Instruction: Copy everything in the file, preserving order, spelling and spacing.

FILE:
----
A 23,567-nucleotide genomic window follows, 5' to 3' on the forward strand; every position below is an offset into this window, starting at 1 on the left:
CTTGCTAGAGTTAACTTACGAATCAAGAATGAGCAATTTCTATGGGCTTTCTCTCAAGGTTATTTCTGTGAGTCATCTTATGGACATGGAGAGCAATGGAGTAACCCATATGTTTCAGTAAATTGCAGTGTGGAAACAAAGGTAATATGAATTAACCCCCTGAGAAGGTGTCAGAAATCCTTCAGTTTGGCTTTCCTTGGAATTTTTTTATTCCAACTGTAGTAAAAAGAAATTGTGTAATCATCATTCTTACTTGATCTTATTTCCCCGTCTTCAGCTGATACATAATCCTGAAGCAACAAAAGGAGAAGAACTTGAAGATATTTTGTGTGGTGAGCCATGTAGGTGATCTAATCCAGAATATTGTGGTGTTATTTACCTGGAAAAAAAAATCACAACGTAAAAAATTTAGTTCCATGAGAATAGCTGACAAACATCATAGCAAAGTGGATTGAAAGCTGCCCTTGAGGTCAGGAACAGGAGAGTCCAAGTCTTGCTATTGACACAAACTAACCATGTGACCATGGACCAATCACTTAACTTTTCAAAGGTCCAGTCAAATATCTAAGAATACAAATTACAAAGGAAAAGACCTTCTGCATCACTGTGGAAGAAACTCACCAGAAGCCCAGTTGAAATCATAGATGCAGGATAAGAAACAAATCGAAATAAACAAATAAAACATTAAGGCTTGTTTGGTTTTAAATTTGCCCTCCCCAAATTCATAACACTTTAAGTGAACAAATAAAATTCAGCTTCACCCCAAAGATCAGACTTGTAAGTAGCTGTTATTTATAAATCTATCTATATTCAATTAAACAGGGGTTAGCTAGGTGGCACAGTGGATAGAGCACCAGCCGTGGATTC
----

A 23,567-nucleotide genomic window follows, 5' to 3' on the forward strand; every position below is an offset into this window, starting at 1 on the left:
CTTGCTAGAGTTAACTTACGAATCAAGAATGAGCAATTTCTATGGGCTTTCTCTCAAGGTTATTTCTGTGAGTCATCTTATGGACATGGAGAGCAATGGAGTAACCCATATGTTTCAGTAAATTGCAGTGTGGAAACAAAGGTAATATGAATTAACCCCCTGAGAAGGTGTCAGAAATCCTTCAGTTTGGCTTTCCTTGGAATTTTTTTATTCCAACTGTAGTAAAAAGAAATTGTGTAATCATCATTCTTACTTGATCTTATTTCCCCGTCTTCAGCTGATACATAATCCTGAAGCAACAAAAGGAGAAGAACTTGAAGATATTTTGTGTGGTGAGCCATGTAGGTGATCTAATCCAGAATATTGTGGTGTTATTTACCTGGAAAAAAAAATCACAACGTAAAAAATTTAGTTCCATGAGAATAGCTGACAAACATCATAGCAAAGTGGATTGAAAGCTGCCCTTGAGGTCAGGAACAGGAGAGTCCAAGTCTTGCTATTGACACAAACTAACCATGTGACCATGGACCAATCACTTAACTTTTCAAAGGTCCAGTCAAATATCTAAGAATACAAATTACAAAGGAAAAGACCTTCTGCATCACTGTGGAAGAAACTCACCAGAAGCCCAGTTGAAATCATAGATGCAGGATAAGAAACAAATCGAAATAAACAAATAAAACATTAAGGCTTGTTTGGTTTTAAATTTGCCCTCCCCAAATTCATAACACTTTAAGTGAACAAATAAAATTCAGCTTCACCCCAAAGATCAGACTTGTAAGTAGCTGTTATTTATAAATCTATCTATATTCAATTAAACAGGGGTTAGCTAGGTGGCACAGTGGATAGAGCACCAGCCGTGGATTC